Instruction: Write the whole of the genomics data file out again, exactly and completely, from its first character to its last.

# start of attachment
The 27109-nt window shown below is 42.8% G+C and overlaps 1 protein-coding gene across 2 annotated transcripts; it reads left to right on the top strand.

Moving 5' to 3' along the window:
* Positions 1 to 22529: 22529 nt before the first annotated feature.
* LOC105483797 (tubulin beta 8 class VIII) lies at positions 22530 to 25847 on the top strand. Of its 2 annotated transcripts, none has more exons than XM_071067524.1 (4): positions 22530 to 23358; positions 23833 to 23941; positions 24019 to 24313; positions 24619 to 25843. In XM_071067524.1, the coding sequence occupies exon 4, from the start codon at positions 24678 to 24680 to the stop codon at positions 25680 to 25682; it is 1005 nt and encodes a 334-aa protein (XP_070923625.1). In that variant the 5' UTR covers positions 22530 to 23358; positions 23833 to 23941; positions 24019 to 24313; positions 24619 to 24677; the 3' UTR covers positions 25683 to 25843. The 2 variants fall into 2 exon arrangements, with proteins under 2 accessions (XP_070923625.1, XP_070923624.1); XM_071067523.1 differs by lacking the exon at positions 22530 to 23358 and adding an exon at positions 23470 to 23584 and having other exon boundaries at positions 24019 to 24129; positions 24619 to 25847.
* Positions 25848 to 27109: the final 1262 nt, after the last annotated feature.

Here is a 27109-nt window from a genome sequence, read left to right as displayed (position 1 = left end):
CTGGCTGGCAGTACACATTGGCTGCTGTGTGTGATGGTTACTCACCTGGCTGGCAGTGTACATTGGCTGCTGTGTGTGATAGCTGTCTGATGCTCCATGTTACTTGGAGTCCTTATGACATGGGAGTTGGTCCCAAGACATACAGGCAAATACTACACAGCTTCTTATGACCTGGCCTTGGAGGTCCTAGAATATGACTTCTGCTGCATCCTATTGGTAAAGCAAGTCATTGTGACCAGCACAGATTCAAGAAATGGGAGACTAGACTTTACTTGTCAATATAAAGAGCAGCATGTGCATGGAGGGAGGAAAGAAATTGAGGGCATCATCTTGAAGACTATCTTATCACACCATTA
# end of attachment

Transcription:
The 27109-nt window shown below is 42.8% G+C and overlaps 1 protein-coding gene across 2 annotated transcripts; it reads left to right on the top strand.

Moving 5' to 3' along the window:
* Positions 1 to 22529: 22529 nt before the first annotated feature.
* LOC105483797 (tubulin beta 8 class VIII) lies at positions 22530 to 25847 on the top strand. Of its 2 annotated transcripts, none has more exons than XM_071067524.1 (4): positions 22530 to 23358; positions 23833 to 23941; positions 24019 to 24313; positions 24619 to 25843. In XM_071067524.1, the coding sequence occupies exon 4, from the start codon at positions 24678 to 24680 to the stop codon at positions 25680 to 25682; it is 1005 nt and encodes a 334-aa protein (XP_070923625.1). In that variant the 5' UTR covers positions 22530 to 23358; positions 23833 to 23941; positions 24019 to 24313; positions 24619 to 24677; the 3' UTR covers positions 25683 to 25843. The 2 variants fall into 2 exon arrangements, with proteins under 2 accessions (XP_070923625.1, XP_070923624.1); XM_071067523.1 differs by lacking the exon at positions 22530 to 23358 and adding an exon at positions 23470 to 23584 and having other exon boundaries at positions 24019 to 24129; positions 24619 to 25847.
* Positions 25848 to 27109: the final 1262 nt, after the last annotated feature.

Here is a 27109-nt window from a genome sequence, read left to right as displayed (position 1 = left end):
CTGGCTGGCAGTACACATTGGCTGCTGTGTGTGATGGTTACTCACCTGGCTGGCAGTGTACATTGGCTGCTGTGTGTGATAGCTGTCTGATGCTCCATGTTACTTGGAGTCCTTATGACATGGGAGTTGGTCCCAAGACATACAGGCAAATACTACACAGCTTCTTATGACCTGGCCTTGGAGGTCCTAGAATATGACTTCTGCTGCATCCTATTGGTAAAGCAAGTCATTGTGACCAGCACAGATTCAAGAAATGGGAGACTAGACTTTACTTGTCAATATAAAGAGCAGCATGTGCATGGAGGGAGGAAAGAAATTGAGGGCATCATCTTGAAGACTATCTTATCACACCATTA